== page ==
Can you aim a silver bullet?

Can you aim a silver bullet?

Scrum is not a silver bullet.  Having observed the aftermaths of a number of  less than fully successful Scrum implementations, I have identified a few general problems that can plague Scrum implementations. But, none of these problems are insurmountable. Here are some pitfalls associated with Scrum implementations:

  • Over Selling:  IT departments are just as susceptible to silver bullet thinking as any other profession.  Examples include CASE (computer-aided software engineering), OO (object oriented design), CMMI (Capability Maturity Model Integration) and many others.  Each of these tools or techniques has delivered value to IT organizations, but none have been able to solve all IT’s problems.  In the marketing hype introducing the next big thing it is easy to forget that there is no one-size-fits-all solution to a problem.  The hype heaped on Agile in general and Scrum specifically can lead to excessive expectations that can’t be met.  Overly ambitious expectations leads to poor planning as organizations rush towards perceived value, attempting to implement Scrum without addressing organizational change or even without developing an initial backlog of the changes needed for the implementation. Implement Scrum with your eyes wide open. Get introduced to organizations that have made the shift and benchmark against them.  Implement Scrum using Scrum, embracing incrementalism and feedback loops. Finally, participate in the broader Scrum and Agile communities so that you hear the stories of successes and failures.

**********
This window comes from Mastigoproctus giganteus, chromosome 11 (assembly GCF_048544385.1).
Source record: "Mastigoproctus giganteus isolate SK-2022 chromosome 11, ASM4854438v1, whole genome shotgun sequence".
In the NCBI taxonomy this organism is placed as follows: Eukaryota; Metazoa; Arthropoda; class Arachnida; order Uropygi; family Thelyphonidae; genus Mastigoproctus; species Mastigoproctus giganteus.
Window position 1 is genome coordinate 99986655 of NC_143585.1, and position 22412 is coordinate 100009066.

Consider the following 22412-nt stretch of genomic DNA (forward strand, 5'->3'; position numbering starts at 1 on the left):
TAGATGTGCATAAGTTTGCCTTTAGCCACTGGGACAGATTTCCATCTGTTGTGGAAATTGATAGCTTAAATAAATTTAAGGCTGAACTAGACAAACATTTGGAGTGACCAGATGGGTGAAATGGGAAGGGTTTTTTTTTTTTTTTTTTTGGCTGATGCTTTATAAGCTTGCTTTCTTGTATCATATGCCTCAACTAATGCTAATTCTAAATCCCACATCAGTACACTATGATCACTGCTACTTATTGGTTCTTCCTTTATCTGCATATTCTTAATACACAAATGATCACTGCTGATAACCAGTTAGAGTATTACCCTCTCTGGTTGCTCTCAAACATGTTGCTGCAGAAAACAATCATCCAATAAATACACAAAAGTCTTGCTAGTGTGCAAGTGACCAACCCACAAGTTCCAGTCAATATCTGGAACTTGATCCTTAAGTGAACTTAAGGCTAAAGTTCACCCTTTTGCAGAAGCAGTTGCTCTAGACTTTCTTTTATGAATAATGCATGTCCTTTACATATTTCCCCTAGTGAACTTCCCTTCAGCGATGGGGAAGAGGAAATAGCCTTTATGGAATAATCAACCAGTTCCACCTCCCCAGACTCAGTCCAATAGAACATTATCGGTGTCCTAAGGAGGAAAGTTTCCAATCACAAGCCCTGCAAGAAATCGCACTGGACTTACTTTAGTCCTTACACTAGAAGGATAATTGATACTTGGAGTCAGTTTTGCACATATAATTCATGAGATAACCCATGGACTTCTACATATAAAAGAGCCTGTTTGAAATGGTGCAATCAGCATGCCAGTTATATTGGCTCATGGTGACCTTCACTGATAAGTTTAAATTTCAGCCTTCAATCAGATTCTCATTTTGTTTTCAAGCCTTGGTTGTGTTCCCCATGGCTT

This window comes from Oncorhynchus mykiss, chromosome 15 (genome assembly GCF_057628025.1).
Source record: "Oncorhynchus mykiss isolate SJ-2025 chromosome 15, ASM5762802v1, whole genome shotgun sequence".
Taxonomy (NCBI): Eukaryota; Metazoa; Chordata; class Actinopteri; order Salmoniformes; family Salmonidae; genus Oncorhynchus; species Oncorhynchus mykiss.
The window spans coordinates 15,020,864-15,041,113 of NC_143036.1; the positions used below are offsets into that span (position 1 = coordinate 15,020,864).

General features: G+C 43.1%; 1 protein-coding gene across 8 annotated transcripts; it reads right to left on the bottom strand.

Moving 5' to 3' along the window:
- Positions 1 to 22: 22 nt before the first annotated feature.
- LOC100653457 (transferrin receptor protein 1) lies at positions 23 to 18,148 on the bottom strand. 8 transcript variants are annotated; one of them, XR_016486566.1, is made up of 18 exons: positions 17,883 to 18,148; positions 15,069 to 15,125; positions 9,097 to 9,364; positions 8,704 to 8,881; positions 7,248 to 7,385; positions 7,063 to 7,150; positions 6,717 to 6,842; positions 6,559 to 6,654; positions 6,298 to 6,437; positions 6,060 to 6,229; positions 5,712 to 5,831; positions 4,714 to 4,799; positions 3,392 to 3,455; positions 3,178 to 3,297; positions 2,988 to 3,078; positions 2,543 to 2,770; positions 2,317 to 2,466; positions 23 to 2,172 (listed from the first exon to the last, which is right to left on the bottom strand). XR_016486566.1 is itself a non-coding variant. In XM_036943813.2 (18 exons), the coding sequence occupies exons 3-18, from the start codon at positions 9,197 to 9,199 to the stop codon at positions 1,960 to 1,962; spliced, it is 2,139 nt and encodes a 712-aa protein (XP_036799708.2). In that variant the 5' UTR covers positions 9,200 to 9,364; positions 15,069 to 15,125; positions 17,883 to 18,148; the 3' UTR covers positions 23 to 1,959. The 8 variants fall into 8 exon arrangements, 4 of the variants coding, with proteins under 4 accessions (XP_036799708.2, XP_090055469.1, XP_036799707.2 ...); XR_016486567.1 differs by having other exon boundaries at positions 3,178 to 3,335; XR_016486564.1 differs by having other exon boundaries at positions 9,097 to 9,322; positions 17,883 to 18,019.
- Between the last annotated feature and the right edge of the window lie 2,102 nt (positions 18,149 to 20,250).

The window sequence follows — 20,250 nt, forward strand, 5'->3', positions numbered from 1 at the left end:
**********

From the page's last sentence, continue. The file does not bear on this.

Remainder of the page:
• Organizational Design:  A related problem is that of organizational design. Scrum and most Agile frameworks leverage cross-functional teams as a delivery vehicle.  The formation of functional cross-functional, self-managed teams requires that an organization have a different perspective and different management structures than the classic matrix organization.  For example, in the classic matrix organization, when work is identified a team is assembled to address the work.  Different types of work require different capabilities; therefore the team changes to meet the work.  In a Scrum implementation, the work is brought to the team that has the capability to address business needs rather than creating teams to address the work.  Implementing Scrum (or any Agile framework) requires addressing organizational design by creating teams and then developing the self-knowledge need to understand each team’s capabilities, so that work can be fed to the teams rather than forming teams to address work.
  • Scaling: Scaling is the other oft mentioned problem with Scrum. Programs, because of their size, almost always cut across organizational boundaries. That can make communication difficult.  Communication difficulties are a reflection of problems scaling a framework.  The first tool for scaling is the Scrum-of-Scrums, which is a meeting much like the daily scrum between representatives from each Scrum team in a program.  I typically recommend that the frequency of the Scrum-of-Scrum meeting be driven by the current level of program risk (high risk equates to a more frequent meeting).  Other scaling techniques require tackling potentially difficult technological issues, such as ensuring that an integration environment exists so that the system can be assembled and tested at least daily (think of this as an overall daily build) or the acceptance of sprints dedicated to integrated testing.

Implementing Scrum requires hard decisions about how an organization is designed and how it will accept and perform work. Scrum works best when organizations embrace cross-functional teams and then provide technical environments where work can be assembled and tested on as nearly a continuous basis as possible.

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